Loonacy: 2018 Minnesota United Postmortem


I can’t say the season began with positive feelings. Enthusiasm was guarded, to say the least, due in no small part to the bizarre acquisitions made by manager Adrian Heath and technical director Manny Lagos in the off-season. Put quite simply, not a single one of them improved the team. Minnesota United ended the 2018 season, at best, level in quality from last season. However, looking at this team’s management and its decision making, we can quickly and easily conclude Minnesota United under Adrian Heath is one of the worst teams ever to play in Major League Soccer.

There are bright spots. Glimmers of hope the organization loves to dangle in front of supporters. It feels like jingling keys before a baby in the hopes it’ll distract them. It works. What are these keys? Well, it’s the success of the team’s first Designated Player signing and the completion of a brand new stadium for 2019. Neither of those accomplishments are minor; they deserve praise. Yet, neither of those accomplishments erase the utter failure of management to lead this team to success (or even middling results) on the pitch.

The Good

Darwin Quintero is a superb player. Signing him was a boon. Quintero is a wonderful fit with MLS play. He elevated the play of the entire attacking third allowing, for example,  Miguel Ibarra to re-assert himself and have a career year. Quintero shone despite his manager’s ham-fisted tactics and petty tantrums.


The Bad

Trading away the US’s most productive forward at the time and club’s all-time leading goalscorer, Christian Ramirez, was arguably the lowest point in the season. However, Heath had always held Ramirez in contempt and only begrudgingly played him when it was clear he had no other option. Ramirez produced. Then the team signed Quintero, and even though Ramirez now had a proper strike partner and was doing all the things necessary to put his teammates in positions to succeed, he was deemed a surplus to requirements. Heath and Lagos instead brought in Angelo Rodriguez, a striker who only ever had one successful season in a poor competition, as the team’s second DP. Rodriguez did not produce like Quintero. In fact, he did not produce. There are those in the fandom who believe Rodriguez’s middling-poor output when imagined over a full season would mean he was worth it.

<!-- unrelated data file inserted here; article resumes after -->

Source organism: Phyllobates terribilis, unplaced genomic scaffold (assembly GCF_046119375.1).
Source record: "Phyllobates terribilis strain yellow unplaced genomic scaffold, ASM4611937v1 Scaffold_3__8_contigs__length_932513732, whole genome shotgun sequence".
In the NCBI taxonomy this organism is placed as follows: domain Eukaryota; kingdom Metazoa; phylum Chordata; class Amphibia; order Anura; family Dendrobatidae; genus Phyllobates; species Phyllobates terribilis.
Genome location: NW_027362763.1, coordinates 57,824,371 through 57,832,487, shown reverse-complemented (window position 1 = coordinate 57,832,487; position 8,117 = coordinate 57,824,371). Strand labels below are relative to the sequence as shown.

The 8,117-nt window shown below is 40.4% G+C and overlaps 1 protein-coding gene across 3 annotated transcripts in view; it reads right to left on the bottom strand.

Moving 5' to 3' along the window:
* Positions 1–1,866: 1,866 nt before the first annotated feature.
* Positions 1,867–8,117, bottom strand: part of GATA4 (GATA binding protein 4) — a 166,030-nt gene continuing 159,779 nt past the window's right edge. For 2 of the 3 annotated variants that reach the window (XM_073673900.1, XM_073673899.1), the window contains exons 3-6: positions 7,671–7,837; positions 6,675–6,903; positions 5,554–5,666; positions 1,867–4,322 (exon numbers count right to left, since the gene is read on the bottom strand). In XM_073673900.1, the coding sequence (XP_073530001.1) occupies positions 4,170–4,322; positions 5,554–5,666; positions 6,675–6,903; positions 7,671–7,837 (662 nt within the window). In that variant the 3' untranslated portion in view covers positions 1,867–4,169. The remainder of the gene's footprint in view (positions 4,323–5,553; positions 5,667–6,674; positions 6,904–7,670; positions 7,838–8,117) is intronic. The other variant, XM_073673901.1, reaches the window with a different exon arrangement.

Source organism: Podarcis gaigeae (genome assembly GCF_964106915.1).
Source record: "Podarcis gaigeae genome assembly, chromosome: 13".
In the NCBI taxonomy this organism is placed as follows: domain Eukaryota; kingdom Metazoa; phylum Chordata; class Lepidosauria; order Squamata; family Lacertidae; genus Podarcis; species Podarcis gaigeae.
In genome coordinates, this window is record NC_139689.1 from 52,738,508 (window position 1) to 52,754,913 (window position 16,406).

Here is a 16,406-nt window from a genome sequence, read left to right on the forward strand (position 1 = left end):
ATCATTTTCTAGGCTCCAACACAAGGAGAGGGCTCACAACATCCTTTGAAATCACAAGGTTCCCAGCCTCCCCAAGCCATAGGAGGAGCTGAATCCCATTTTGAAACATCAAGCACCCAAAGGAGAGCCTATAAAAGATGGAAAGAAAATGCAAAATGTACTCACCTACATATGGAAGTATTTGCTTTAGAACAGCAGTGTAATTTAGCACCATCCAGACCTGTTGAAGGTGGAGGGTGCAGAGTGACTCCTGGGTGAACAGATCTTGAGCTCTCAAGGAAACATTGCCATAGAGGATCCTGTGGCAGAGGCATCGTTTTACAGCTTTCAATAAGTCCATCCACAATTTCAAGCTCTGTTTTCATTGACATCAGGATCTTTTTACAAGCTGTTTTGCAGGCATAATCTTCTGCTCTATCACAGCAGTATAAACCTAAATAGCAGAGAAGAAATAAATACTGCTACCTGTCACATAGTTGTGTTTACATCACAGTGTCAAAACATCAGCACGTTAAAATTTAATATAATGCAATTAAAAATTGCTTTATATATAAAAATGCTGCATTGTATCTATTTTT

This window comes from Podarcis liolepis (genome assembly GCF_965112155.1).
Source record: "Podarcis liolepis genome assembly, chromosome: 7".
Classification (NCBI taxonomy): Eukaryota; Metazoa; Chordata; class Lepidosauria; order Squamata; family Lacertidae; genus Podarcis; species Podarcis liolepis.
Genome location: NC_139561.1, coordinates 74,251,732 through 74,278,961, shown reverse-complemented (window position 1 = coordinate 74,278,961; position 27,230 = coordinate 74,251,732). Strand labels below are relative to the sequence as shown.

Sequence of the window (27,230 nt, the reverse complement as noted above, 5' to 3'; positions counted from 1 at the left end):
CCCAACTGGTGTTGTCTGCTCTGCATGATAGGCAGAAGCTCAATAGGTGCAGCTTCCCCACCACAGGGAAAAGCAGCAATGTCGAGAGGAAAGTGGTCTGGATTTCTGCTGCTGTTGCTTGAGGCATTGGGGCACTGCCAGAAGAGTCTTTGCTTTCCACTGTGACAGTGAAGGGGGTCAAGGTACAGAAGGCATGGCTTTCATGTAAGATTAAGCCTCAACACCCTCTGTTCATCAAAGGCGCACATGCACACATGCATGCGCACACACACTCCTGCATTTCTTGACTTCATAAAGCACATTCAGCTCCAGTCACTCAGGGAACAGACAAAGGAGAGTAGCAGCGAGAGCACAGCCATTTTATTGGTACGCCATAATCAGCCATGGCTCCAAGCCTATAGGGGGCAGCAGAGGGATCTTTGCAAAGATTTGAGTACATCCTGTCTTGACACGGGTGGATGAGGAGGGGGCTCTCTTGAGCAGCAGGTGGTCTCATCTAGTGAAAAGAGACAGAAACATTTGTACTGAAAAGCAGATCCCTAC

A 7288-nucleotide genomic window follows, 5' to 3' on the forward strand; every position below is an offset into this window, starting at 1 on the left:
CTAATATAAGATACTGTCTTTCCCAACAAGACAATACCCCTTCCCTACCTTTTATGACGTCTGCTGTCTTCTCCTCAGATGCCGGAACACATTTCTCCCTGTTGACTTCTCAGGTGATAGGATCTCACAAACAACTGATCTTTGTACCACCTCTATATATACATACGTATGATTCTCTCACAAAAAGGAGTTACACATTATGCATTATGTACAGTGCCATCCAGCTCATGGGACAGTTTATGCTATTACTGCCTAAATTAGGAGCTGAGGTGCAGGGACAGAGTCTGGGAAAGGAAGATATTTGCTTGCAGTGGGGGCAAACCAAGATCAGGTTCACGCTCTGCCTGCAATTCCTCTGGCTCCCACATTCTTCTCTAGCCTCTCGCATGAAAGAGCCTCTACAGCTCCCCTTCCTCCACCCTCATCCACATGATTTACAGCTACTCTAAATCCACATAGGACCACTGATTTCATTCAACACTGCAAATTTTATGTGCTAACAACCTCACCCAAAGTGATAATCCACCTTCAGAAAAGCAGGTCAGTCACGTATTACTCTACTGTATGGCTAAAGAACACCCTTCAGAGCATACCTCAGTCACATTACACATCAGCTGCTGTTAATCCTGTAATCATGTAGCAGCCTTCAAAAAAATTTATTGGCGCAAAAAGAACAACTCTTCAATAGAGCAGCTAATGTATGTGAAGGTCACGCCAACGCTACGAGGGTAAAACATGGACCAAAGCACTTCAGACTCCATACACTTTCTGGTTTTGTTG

Imaginary numbers apparently lead to passing grades

The Ugly

There was a lot of ugliness this season from Minnesota. Captain Francisco Calvo nearly always tried to do too much rarely succeeding and then lash out at legitimate criticism. Harrison Heath, the incompetent midfielder and nepotistic signing, made the most of his few minutes by being sloppy mess on the pitch and classless off it. Ethan Finlay and Kevin Molino both suffered season ending injuries just when they were beginning to get hot. But the ugliest has to go to manager Adrian Heath who never missed an opportunity to blame others, never take responsibility for any decision or non-decision, stubbornly double-down on stolid tactics yielding poor results, and act indignant when presented with earnest and legit concerns.



Adrian Heath ought to have been fired at the end of 2017. Manny Lagos does not have the skill necessary to helm a team at this level. Under this management, Minnesota United is playing its way into inconsequence and will not improve or be worth supporting. 

Minnesota United supporters, if they want better, need to push for it, demand it, and hold failure accountable. If not, well, then this team will continue to exist as one of the worst of all time.

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